Source | www.forbesindia.com | SUDIPTA GHOSH
An owner of a mid-sized manufacturing company confessed that while they have been running their business for generations, for the first time they feel out of their depth when it comes to understanding market disruptions. ‘How can we estimate the demand of the customer and estimate the price of the supplier in advance and with reasonable accuracy?’ Given that both the raw materials and the finished products are commoditised, this insight will be critical for managing working capital, their survival in the immediate future, and eventually their growth in the medium- to long-term horizon. Artificial intelligence has proven that it can show the way.
This is not an isolated conversation. Our research shows that 92 percent organisations are optimistic about using AI to improve opportunities, create competitive advantages and innovate new products. Interestingly, India has witnessed the highest number of adoption of AI in organisations as compared to the organisations in leading countries such as US, Japan, and UK, according to PwC’s Global Responsible AI Survey 2020 and AI Adoption survey. Covid-19 and the ensuing economic crisis has ironically created the right environment for organisations to use AI more as a business necessity rather than a nice-to-have experiment. They will have to do three things:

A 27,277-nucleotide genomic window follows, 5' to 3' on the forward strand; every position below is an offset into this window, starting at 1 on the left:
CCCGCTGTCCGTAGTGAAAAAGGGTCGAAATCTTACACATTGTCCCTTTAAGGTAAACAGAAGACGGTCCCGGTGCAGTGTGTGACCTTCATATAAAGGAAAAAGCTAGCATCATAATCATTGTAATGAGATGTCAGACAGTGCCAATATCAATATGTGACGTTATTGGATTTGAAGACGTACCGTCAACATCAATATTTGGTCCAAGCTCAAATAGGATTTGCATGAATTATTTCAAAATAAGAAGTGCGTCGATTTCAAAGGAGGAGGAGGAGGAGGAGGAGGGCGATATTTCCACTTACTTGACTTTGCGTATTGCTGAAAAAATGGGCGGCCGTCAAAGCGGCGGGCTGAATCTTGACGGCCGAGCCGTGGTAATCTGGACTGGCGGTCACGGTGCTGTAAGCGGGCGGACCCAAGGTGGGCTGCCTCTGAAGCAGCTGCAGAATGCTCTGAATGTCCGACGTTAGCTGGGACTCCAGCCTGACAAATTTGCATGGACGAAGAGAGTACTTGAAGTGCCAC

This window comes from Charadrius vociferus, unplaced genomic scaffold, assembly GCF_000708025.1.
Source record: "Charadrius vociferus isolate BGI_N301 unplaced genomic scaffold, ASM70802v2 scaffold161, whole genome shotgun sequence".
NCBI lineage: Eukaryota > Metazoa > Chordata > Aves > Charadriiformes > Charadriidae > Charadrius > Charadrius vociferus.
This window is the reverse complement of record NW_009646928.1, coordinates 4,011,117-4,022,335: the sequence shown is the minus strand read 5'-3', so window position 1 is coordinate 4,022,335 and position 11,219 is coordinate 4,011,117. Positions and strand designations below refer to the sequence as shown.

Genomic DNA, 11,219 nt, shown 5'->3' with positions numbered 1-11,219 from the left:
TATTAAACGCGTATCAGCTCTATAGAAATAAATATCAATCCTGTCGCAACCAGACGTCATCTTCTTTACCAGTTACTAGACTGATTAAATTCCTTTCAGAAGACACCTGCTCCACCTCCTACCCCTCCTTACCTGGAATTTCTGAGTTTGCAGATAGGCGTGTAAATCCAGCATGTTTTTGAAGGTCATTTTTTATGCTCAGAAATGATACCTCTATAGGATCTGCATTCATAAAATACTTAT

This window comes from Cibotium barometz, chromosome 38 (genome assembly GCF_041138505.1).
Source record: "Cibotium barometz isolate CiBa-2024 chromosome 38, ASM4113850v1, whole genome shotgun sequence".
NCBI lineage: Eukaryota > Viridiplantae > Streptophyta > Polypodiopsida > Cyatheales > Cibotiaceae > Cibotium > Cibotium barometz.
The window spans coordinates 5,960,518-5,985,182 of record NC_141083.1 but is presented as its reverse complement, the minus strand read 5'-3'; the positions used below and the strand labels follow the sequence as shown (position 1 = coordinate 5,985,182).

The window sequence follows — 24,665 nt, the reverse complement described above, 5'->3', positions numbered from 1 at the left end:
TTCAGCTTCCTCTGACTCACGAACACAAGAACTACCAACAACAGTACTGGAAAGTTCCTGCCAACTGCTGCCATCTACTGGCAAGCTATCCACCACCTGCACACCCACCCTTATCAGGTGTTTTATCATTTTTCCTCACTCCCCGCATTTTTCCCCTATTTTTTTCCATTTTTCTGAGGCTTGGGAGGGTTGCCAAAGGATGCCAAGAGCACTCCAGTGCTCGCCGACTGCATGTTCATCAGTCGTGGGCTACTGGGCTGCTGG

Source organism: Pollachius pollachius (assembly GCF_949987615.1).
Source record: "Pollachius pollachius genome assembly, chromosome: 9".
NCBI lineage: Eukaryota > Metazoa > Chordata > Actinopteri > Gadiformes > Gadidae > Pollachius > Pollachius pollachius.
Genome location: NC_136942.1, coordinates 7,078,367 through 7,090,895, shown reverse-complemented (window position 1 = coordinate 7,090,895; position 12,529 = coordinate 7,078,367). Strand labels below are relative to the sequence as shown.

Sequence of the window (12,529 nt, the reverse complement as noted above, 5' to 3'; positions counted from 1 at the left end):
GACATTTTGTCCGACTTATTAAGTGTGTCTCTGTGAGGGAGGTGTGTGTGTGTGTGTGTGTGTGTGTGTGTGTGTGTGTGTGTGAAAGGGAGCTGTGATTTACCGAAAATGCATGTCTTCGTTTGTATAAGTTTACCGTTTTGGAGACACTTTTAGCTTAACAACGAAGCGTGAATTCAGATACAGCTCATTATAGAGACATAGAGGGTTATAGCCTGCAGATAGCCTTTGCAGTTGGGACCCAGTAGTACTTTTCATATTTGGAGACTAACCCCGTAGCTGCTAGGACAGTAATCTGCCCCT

Repair: Many sectors such as travel and hospitality have been adversely impacted because of the disruption in demand during the coronavirus crisis. It is encouraging players to implement AI-enabled use cases of dynamic pricing for targeted marketing in the medium to long term to emerge from the present crisis. Sectors like financial services, particularly in the retail business, have been adversely impacted because of the inability of the sales teams to conduct in-person meetings with prospective and existing customers. AI-enabled use cases around contactless selling and delivery have helped them to adapt to this new normal.
Rethink: The current situation has encouraged organisations to plan for transformation. For example, organisations in sectors like FMCG (fast-moving consumer goods) and pharma are using AI-based digital twins of their supply chain and simulation-based models to derive insights from the synthetic data. This is helping them build resilient ecosystems around supply chain and operations.